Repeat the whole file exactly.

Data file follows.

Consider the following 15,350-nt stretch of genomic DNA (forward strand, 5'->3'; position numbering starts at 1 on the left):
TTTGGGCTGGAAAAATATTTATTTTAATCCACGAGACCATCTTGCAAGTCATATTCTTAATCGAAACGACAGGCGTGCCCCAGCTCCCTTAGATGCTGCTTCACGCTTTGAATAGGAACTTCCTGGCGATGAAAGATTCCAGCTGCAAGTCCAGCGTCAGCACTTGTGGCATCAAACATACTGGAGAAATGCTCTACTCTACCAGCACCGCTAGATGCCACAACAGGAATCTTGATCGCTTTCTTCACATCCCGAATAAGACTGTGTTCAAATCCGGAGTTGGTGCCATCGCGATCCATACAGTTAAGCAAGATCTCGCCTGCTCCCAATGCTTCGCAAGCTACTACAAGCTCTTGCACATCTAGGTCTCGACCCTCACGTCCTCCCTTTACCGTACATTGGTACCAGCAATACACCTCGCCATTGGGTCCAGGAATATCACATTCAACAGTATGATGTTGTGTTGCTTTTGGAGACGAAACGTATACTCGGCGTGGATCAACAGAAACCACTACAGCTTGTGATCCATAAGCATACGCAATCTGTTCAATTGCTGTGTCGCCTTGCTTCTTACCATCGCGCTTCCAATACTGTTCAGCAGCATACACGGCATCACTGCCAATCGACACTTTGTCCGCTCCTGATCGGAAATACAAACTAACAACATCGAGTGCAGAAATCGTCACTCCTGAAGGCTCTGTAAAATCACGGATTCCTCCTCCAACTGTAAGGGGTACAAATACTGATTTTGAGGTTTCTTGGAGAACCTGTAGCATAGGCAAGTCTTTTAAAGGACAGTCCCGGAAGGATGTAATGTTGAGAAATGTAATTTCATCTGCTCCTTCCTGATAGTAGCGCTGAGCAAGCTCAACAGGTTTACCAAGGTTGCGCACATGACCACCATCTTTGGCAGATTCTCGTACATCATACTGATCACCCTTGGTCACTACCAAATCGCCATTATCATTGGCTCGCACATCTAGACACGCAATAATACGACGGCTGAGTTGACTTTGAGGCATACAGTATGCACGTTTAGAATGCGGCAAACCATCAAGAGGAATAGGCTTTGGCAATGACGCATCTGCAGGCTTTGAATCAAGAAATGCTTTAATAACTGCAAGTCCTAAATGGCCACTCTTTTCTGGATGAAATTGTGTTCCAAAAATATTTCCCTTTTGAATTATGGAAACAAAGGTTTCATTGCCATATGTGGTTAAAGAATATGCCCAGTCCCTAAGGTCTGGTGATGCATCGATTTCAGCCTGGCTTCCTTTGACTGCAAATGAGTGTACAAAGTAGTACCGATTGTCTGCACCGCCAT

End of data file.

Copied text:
Consider the following 15,350-nt stretch of genomic DNA (forward strand, 5'->3'; position numbering starts at 1 on the left):
TTTGGGCTGGAAAAATATTTATTTTAATCCACGAGACCATCTTGCAAGTCATATTCTTAATCGAAACGACAGGCGTGCCCCAGCTCCCTTAGATGCTGCTTCACGCTTTGAATAGGAACTTCCTGGCGATGAAAGATTCCAGCTGCAAGTCCAGCGTCAGCACTTGTGGCATCAAACATACTGGAGAAATGCTCTACTCTACCAGCACCGCTAGATGCCACAACAGGAATCTTGATCGCTTTCTTCACATCCCGAATAAGACTGTGTTCAAATCCGGAGTTGGTGCCATCGCGATCCATACAGTTAAGCAAGATCTCGCCTGCTCCCAATGCTTCGCAAGCTACTACAAGCTCTTGCACATCTAGGTCTCGACCCTCACGTCCTCCCTTTACCGTACATTGGTACCAGCAATACACCTCGCCATTGGGTCCAGGAATATCACATTCAACAGTATGATGTTGTGTTGCTTTTGGAGACGAAACGTATACTCGGCGTGGATCAACAGAAACCACTACAGCTTGTGATCCATAAGCATACGCAATCTGTTCAATTGCTGTGTCGCCTTGCTTCTTACCATCGCGCTTCCAATACTGTTCAGCAGCATACACGGCATCACTGCCAATCGACACTTTGTCCGCTCCTGATCGGAAATACAAACTAACAACATCGAGTGCAGAAATCGTCACTCCTGAAGGCTCTGTAAAATCACGGATTCCTCCTCCAACTGTAAGGGGTACAAATACTGATTTTGAGGTTTCTTGGAGAACCTGTAGCATAGGCAAGTCTTTTAAAGGACAGTCCCGGAAGGATGTAATGTTGAGAAATGTAATTTCATCTGCTCCTTCCTGATAGTAGCGCTGAGCAAGCTCAACAGGTTTACCAAGGTTGCGCACATGACCACCATCTTTGGCAGATTCTCGTACATCATACTGATCACCCTTGGTCACTACCAAATCGCCATTATCATTGGCTCGCACATCTAGACACGCAATAATACGACGGCTGAGTTGACTTTGAGGCATACAGTATGCACGTTTAGAATGCGGCAAACCATCAAGAGGAATAGGCTTTGGCAATGACGCATCTGCAGGCTTTGAATCAAGAAATGCTTTAATAACTGCAAGTCCTAAATGGCCACTCTTTTCTGGATGAAATTGTGTTCCAAAAATATTTCCCTTTTGAATTATGGAAACAAAGGTTTCATTGCCATATGTGGTTAAAGAATATGCCCAGTCCCTAAGGTCTGGTGATGCATCGATTTCAGCCTGGCTTCCTTTGACTGCAAATGAGTGTACAAAGTAGTACCGATTGTCTGCACCGCCAT